Cee’s Fun Foto Challenge: Freeways, Expressways, Highways

Cee threw out another of her Photo Challenges this week, the topic being: Freeways, Expressways, Highways – in another words, roads where you can travel fast on.

She left me thinking of how very many places I’ve gotten to travel this past year, and how very different those places often were. I thought I’d put a couple of high contrast images on here as examples (contrast of places and temperatures, not necessarily photo technique).

The first was taken on my iPhone-5 (yes, I still have a 5 & would have my 4 if I hadn’t fallen on it while crossing a creek – what’s your point?)… while traveling on I-70, I believe, on my way toward Idaho Springs. It was last late July; but as we went up into those mountains on the Guanella Pass, the temperature dropped quickly from 80-something degrees to 40 degrees at the top.


Contrast that with the second image from the first of March this year in the Yei, South Sudan area (in which I dug quickly for my Nikon and stuck it against a dusted plane window around the propeller). I believe this should be the Kaya Highway down below (the large dirt road in front of the mountain range). You might also imagine the contrast in temperature, which was around 105 degrees when we flew out that day (and felt like 140 degrees on the plane), with temperatures that didn’t dip below 90 degrees even in the middle of the nights. I also don’t have to point out the contrast in the types of roadways.


As for speed…were you to see the ruts on the Kaya Highway, you would think, “that doesn’t meet Cee’s criterion of roads you can travel fast on.” True…unless you put it into perspective compared to the roads back in the gaba (the bush)…or unless you’re a UN truck on Kaya Hwy. You should see those convoys barreling down that road while waving all pedestrians, livestock, boda-bodas, and four-wheel vehicles out of their way (as if we’re not already wanting to give right of way of our own accord). “What ruts, they say? Only you, if you don’t get out of the way!” (Besides that, I was in a plane when I took this picture – okay, a puddle-jumper, to be exact – but I figure that added some extra speed when my photo was taken!)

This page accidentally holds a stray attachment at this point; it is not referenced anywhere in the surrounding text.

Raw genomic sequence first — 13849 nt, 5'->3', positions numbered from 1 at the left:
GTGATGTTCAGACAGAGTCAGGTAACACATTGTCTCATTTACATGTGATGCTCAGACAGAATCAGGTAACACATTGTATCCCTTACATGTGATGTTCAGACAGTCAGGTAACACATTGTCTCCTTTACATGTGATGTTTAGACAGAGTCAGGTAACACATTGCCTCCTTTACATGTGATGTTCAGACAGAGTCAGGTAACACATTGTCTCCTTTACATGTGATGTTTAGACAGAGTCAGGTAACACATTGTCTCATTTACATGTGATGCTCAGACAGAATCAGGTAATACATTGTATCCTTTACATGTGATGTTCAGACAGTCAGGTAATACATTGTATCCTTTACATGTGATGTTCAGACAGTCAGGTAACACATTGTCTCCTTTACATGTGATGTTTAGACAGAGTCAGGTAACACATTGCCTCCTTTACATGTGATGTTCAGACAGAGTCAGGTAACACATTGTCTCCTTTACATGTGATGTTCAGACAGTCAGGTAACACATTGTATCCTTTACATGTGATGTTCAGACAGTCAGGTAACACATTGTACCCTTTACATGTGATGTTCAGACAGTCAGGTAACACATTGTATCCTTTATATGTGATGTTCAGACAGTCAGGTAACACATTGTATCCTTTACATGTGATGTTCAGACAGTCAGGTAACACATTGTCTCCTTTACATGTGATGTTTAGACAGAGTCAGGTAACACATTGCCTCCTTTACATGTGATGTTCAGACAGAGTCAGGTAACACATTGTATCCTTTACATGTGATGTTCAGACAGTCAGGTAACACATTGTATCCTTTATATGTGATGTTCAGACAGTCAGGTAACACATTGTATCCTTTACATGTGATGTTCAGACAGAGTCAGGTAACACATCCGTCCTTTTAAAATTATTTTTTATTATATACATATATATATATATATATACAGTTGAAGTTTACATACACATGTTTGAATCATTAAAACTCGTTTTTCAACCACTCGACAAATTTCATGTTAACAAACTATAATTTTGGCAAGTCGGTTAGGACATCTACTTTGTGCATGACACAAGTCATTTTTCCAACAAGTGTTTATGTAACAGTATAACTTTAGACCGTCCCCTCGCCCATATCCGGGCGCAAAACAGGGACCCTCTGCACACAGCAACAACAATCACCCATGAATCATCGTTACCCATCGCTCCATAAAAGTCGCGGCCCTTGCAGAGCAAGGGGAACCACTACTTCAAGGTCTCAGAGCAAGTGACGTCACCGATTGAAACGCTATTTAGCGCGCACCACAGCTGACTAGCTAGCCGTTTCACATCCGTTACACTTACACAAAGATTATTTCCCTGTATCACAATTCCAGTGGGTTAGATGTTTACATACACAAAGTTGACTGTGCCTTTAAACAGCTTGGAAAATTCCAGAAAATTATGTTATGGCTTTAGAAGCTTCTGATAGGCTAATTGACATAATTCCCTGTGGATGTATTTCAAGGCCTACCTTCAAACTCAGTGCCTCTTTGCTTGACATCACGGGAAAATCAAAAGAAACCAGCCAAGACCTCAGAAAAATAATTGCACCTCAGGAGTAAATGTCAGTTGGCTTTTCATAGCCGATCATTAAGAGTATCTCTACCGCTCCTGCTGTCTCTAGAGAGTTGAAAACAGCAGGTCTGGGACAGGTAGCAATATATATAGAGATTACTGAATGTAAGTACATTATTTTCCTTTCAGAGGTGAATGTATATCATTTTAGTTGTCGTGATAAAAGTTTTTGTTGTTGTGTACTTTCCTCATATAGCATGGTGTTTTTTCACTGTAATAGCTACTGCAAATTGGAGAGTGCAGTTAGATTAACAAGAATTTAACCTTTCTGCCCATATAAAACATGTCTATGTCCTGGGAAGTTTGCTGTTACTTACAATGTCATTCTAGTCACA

Happy trails (and byways) to you!


Weekly Photo Challenge: One Love

During a school screening in one of the villages after only a few days in South Sudan, I tried to soothe the children who waited, some a little uncertainly, as they sat upon benches to receive their wellness exams from the medical doctors. I only had so many words with which I could communicate in Juba Arabic, and I had already used most of those to take their arm and height measurements and get them to their seats; so I tried a universal language – song.

I understood that part of the reason for these children’s fears was because medical exams can be scary, even for adults. But these children also were not used to seeing “Khawaaja” – a word that technically means “foreigner” but they use for “white people” (who are recognizably foreign in the region of the very dark-skinned Southern Sudanese people). These children had displayed a realm of emotions about us being there – from open curiosity to unconcealed fear.

While sitting among these children, I began to sing “Jesus loves the little children, all the children of the world. Red and yellow, black and white, they are precious in his sight. Jesus loves the little children of the world.” One of the teachers came up to the children with a big smile and assured them, “This is a good song.” In a world that sometimes acts otherwise, it’s one that has always comforted my heart. I wanted it to comfort theirs too.

This field trip into the bush also emphasized to me how very easy it is to love children, even when they do not/cannot always reciprocate that emotion. And that makes me understand how it must be so easy for Jesus to love us – because even when we are rejecting his love, or not reciprocating it, He still sees us as his children. We are precious in his sight.

Can you imagine the world in which we could live if we could all see one another through that same lens? What if we saw everyone through the lens that showed each person as a broken, hurting, fearful, precious child, in need of comfort and reassurance? Would we be so quick to dismiss others from our presence who weren’t like us, in any number of ways?